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Fine-Art Chameleon

(June/July 2018) posted on Thu Jun 21, 2018

Michel Caza’s 55 years as a leading fine-art serigrapher set him apart as a pioneer in screen printing.


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By Steve Duccilli

How challenging? Imagine doing a reproduction of a painting that had been done entirely in cosmetics, which never dry. Or a print on ocher paper without the use of white ink. Or a dress designed by Paco Rabanne composed entirely of small aluminum panels that would be printed with famous monuments. Or a job that had already been gravure and offset printed – on lambskin – for one of the most famous artists in the world. All of these unique projects, and thousands more, are detailed in the richly illustrated volume.

 Johannes Vermeer, “Girl with a Pearl Earring,” 2002 reproduction: The Japanese client who commissioned this reproduction wanted the print to appear as though the 1665 masterpiece had just been painted. Caza spent 44 hours in Photoshop painstakingly removing the cracks from the original.

 

Along the way, Caza introduces us to some fascinating characters. Beyond the artists themselves, whose geniuses and eccentricities are detailed in equal measure, Caza crossed paths with heads of museums, heads of state (including a French president and two prime ministers), celebrity fashion designers, film producers, radicals, protesters, and (sadly) more than a few unscrupulous clients. 



Though he sold his business in 2005, Caza, at 83, remains an active force in the industry, continuing to speak, consult, and take on occasional art projects (including a recent commission from FESPA that involved reproducing two paintings done by his wife and business partner, Thérèse). In an interview conducted by e-mail, Caza discussed the new book, the current limited-edition art market, and highlights from his extraordinary career.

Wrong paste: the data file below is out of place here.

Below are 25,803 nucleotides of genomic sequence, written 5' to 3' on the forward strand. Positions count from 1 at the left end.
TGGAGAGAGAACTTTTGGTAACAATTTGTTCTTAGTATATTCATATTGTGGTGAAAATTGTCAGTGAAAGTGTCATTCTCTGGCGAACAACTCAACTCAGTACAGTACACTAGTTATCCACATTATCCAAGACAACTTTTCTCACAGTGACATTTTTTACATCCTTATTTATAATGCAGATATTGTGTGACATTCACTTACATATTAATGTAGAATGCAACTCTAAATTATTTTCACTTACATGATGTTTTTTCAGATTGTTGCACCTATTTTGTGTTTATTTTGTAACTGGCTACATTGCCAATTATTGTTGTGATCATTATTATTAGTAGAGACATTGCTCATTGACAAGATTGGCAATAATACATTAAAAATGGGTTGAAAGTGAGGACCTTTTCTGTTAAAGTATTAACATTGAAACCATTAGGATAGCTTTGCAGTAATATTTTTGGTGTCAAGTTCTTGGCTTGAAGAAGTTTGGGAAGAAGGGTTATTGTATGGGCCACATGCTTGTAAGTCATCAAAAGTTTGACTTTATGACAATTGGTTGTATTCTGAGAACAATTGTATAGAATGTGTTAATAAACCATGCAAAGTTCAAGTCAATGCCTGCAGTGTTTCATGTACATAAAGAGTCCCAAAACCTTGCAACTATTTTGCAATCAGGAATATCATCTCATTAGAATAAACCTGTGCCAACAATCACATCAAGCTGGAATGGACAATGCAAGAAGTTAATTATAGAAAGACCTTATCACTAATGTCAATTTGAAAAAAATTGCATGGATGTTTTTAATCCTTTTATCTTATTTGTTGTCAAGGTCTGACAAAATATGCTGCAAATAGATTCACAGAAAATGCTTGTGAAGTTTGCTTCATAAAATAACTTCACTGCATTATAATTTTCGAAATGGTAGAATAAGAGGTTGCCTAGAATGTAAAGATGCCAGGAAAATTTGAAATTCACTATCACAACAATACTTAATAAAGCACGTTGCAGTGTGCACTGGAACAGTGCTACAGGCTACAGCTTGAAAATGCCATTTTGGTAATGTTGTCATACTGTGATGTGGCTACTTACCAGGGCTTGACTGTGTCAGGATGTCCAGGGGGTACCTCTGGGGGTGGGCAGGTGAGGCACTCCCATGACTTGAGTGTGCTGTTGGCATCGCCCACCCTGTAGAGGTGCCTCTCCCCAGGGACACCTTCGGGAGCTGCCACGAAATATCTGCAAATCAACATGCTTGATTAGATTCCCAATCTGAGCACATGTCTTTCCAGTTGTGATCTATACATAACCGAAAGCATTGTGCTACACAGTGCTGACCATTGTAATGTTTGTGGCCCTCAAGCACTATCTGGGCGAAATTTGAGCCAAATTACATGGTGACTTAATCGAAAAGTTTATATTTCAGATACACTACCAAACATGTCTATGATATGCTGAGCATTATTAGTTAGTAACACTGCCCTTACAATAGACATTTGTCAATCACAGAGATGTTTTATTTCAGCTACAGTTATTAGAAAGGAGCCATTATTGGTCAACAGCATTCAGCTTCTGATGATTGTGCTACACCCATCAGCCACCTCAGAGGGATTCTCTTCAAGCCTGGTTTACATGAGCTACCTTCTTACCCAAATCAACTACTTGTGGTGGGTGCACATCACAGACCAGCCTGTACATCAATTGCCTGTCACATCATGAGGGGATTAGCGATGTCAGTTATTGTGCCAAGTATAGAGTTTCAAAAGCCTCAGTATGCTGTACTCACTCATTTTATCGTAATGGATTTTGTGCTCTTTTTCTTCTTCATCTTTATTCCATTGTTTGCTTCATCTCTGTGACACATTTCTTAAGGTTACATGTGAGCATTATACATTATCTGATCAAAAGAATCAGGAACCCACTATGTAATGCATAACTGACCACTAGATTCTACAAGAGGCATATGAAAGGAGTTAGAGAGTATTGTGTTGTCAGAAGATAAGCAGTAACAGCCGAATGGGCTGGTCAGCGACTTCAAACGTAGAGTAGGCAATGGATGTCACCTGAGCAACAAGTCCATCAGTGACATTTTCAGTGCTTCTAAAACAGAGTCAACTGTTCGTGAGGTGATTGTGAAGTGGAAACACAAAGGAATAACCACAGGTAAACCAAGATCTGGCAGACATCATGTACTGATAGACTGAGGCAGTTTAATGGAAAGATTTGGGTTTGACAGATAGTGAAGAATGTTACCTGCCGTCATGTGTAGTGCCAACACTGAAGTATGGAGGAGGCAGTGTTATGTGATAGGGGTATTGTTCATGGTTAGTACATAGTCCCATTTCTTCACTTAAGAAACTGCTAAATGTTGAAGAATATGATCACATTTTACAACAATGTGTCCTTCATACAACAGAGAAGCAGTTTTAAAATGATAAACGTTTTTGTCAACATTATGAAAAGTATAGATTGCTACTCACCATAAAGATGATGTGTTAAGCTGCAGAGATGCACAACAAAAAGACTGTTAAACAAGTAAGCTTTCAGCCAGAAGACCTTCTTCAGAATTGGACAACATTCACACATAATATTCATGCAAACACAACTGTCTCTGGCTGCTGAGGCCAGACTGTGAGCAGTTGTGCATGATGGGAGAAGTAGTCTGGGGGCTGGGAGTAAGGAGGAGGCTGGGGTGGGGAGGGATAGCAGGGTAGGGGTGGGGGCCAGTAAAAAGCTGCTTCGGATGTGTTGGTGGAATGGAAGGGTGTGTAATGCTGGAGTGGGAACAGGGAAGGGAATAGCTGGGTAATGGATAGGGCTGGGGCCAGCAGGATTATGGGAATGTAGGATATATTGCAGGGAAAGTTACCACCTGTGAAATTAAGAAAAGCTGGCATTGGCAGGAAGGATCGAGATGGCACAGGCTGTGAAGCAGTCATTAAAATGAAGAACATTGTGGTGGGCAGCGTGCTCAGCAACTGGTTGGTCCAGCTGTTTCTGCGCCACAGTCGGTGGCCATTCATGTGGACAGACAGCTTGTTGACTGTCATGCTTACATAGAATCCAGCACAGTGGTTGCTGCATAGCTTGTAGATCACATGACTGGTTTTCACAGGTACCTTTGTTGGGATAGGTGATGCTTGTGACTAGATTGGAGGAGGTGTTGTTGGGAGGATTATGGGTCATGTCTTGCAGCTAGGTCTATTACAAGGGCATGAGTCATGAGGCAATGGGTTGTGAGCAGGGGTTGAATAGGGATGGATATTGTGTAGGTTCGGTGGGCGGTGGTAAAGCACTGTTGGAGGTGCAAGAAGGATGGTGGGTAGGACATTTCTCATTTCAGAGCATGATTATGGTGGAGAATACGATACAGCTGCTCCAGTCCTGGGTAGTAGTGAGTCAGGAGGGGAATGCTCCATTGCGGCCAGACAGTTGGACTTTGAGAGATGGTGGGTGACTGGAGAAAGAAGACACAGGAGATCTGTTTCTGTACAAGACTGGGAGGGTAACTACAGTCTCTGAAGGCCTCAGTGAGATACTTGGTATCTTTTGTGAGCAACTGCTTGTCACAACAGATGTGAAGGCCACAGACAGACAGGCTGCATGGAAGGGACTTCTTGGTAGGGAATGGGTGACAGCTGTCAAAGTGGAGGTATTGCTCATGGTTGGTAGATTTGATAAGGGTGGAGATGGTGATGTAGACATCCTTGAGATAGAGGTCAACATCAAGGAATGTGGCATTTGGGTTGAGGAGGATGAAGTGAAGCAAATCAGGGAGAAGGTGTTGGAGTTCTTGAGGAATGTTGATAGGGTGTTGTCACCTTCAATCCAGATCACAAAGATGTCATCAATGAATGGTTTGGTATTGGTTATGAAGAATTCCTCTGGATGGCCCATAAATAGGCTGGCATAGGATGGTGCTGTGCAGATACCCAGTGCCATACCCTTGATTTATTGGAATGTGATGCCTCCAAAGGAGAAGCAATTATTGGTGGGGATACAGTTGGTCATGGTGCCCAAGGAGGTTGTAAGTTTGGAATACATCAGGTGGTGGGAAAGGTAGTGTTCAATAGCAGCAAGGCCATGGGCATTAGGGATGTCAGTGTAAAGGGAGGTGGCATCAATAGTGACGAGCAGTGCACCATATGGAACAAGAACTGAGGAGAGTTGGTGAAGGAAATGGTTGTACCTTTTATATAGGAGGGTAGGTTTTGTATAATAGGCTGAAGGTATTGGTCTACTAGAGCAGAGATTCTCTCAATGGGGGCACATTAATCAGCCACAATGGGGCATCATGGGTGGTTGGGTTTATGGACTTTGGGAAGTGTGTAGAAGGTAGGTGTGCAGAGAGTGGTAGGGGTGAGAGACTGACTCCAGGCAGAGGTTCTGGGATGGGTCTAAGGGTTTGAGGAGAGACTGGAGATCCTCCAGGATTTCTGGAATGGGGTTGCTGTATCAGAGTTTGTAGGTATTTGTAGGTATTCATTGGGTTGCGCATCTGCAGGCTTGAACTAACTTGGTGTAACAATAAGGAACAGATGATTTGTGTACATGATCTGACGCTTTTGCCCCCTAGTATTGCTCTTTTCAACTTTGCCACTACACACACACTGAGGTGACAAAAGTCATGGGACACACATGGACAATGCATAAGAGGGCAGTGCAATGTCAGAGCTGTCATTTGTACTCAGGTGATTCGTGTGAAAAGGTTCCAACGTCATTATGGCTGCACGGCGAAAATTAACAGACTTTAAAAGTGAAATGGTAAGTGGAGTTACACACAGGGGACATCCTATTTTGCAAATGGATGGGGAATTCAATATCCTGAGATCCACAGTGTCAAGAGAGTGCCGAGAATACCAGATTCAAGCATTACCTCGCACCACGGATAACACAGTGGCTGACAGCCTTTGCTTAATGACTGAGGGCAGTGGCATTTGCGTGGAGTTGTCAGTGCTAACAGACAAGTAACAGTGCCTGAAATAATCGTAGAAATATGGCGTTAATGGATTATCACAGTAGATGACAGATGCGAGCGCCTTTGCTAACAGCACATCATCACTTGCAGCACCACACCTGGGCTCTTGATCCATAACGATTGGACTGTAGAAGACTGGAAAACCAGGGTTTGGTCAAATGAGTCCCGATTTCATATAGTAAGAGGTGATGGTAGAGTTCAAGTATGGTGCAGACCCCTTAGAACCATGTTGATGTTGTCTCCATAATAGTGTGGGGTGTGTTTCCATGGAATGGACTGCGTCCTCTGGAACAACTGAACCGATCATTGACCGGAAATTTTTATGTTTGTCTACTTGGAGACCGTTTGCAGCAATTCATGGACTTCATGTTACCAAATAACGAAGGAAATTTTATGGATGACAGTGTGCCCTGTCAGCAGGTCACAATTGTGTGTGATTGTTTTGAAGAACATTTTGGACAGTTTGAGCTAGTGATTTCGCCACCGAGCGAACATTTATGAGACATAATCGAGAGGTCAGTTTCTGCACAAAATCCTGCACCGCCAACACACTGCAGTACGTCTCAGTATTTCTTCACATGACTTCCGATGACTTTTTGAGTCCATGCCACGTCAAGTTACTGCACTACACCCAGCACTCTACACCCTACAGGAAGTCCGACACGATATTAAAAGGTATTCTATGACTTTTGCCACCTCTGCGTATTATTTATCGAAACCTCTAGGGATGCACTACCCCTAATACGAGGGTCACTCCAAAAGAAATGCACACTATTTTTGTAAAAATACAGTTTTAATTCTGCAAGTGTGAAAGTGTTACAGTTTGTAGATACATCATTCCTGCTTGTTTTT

SP: You seem destined to have been in the arts – your father a caricaturist, your grandfather a noted post-impressionist, your uncle and brother also painters – yet you found screen printing accidentally. Why did it change your life?

July 26, 1954 was a crucial date in my life. One that would decide – without my knowing – my entire future. Life, work, marriage, new learning, fame, divorce, children… everything depended on a few minutes in Stockholm in a phone booth! In my book, I describe the phone conversation in detail and I won’t repeat it here, but it was the “key moment” that determined my life to come – and unbeknownst to me, my encounter with screen printing.


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